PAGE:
NASA set to touch the sun: Parker Solar Probe launches Sunday.
THE NASA Parker Solar Probe has blasted off from Florida’s Cape Canaveral air base in a seven-year mission to explore the Sun’s outer-atmosphere.
The car-sized spacecraft was successfully launched on board NASA’s Delta IV Heavy rocket at 8:31am UK time (3:31am EDT).
The £1.17bn ($1.5bn) probe will become the fastest-moving manmade object in history, travelling around the Sun at 430,000mph.
NASA said the daring mission to ‘touch the Sun’ will help scientists unlock some of the solar system’s greatest secrets.
Thousands of people gathered at the Cape Canaveral Air Force Base this morning to watch the Parker Solar Probe take off.
Greeting the launch, NASA tweeted: “3-2-1… and we have lift-off of Parker Solar Probe atop the Delta IV Heavy rocket.”
The launch was originally set for Saturday morning, but was scrubbed at the last minute due to technical glitches.
NASA’s historic mission will study the Sun’s incredibly hot outer atmosphere, called the corona, from 3.83 million miles away.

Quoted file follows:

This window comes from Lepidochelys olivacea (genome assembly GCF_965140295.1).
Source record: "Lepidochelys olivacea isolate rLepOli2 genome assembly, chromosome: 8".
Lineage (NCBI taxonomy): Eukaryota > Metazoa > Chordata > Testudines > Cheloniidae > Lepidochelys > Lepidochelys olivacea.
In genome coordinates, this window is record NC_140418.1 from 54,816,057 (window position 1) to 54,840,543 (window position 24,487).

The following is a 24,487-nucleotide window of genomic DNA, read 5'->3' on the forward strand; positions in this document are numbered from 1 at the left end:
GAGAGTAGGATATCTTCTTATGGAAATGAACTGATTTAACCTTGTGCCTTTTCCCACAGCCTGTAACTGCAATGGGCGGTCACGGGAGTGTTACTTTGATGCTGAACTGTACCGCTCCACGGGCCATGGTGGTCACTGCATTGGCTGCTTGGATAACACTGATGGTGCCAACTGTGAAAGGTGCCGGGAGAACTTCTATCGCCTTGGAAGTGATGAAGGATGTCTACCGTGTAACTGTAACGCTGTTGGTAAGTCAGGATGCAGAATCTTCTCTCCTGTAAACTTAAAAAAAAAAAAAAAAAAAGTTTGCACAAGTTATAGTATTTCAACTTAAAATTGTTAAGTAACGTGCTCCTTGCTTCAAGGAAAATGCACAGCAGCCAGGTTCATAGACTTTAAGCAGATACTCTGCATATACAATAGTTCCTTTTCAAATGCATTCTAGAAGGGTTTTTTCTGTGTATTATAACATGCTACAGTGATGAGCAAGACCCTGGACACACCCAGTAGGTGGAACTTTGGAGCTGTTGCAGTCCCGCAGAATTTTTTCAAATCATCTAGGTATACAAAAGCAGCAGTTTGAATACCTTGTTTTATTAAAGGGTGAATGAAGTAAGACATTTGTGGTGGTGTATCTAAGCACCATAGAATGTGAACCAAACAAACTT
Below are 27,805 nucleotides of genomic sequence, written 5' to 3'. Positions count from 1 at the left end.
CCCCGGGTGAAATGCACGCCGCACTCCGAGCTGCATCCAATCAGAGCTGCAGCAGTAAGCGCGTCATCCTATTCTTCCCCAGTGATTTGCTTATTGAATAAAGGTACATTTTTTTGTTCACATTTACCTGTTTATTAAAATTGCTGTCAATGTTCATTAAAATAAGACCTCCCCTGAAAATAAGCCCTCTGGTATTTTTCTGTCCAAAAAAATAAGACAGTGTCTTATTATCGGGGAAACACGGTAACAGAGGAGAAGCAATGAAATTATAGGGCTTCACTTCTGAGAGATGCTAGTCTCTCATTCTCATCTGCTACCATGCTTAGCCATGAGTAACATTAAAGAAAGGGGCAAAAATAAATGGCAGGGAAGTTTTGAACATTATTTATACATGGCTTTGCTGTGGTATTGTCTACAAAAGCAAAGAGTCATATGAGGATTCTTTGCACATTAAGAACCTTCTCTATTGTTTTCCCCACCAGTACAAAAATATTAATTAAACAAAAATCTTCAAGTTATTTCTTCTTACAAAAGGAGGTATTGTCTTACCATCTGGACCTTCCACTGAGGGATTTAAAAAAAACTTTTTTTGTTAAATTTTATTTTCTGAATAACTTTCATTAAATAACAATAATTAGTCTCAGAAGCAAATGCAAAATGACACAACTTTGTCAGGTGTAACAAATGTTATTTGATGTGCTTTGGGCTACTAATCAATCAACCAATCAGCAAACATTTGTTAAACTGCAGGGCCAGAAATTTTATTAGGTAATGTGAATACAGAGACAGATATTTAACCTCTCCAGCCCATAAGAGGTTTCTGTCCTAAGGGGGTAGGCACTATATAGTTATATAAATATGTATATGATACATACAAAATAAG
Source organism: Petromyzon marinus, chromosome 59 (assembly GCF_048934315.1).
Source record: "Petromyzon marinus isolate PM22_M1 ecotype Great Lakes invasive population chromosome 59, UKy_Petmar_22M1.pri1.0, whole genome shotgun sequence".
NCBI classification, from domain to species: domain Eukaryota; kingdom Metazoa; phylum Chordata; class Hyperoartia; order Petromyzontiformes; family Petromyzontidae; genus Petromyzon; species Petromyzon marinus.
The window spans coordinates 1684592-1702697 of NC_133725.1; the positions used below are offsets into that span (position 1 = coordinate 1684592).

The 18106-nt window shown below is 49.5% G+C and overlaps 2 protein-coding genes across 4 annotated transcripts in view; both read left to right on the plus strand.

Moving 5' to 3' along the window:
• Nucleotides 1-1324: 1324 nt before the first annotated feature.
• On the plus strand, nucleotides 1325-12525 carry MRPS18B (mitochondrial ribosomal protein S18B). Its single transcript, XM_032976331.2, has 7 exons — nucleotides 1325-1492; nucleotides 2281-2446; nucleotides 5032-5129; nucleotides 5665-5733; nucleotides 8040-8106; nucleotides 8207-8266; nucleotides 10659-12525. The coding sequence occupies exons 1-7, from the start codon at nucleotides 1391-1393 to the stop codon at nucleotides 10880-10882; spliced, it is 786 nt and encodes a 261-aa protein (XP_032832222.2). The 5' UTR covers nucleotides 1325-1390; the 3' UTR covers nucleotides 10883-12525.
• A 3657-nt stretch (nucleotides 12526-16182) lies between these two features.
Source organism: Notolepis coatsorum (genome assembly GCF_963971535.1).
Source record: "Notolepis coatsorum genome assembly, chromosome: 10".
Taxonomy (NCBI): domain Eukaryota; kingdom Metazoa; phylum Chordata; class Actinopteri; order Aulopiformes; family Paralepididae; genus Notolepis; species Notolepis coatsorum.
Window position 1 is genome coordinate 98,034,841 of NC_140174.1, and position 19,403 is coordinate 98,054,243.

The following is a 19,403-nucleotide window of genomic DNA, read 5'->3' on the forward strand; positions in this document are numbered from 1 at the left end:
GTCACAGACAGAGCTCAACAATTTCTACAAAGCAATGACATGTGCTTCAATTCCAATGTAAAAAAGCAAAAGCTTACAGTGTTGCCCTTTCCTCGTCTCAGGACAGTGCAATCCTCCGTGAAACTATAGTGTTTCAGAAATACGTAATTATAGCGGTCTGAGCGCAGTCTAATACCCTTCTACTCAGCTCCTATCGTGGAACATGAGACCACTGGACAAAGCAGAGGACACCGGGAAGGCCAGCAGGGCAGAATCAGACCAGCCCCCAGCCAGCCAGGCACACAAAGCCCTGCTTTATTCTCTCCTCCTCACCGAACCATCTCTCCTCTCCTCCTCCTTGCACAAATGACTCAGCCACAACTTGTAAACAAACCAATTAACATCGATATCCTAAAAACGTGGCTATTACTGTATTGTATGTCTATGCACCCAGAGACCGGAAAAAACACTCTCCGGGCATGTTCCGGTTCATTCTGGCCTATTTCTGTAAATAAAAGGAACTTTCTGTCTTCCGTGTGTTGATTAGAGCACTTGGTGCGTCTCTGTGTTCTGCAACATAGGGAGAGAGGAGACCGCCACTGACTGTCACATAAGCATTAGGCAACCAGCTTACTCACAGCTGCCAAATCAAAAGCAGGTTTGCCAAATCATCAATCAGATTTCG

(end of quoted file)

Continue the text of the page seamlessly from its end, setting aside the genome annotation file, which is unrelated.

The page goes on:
British-born project scientist Dr Nicky Fox said: “The Parker Solar Probe is going seven times closer than anything has ever been before.
“We’re actually going to be within four million miles of the surface of the Sun.
“I realise that doesn’t sound very close but if you put the Earth and the Sun one metre apart, Parker Solar Probe would be 4cm from the Sun.
“The mission has been around since 1958 – it’s only now that technology has finally allowed our dreams to come true.”
Parker Solar Probe, which is expected to complete 24 orbits of the Sun, will use Venus to adjust its course.
NASA project manager Andy Driesman said: “We will fly by Venus seven times throughout the mission. Each time we fly by, we get closer and closer to the Sun.”
The Parker probe is named after US astrophysicist Eugene Parker, who developed a pioneering theory on supersonic solar wind in 1958.
Speaking after the launch, the 91-year-old told NASA TV: “It’s a whole new phase and it’s going to be fascinating throughout.
“I’m anticipating that the results will turn up basic information about why the corona of the Sun is at one million degrees.
“I’m just waiting for the data. All I can say is: ‘Wow, here we go.’ We’re in for some learning over the next seven years.”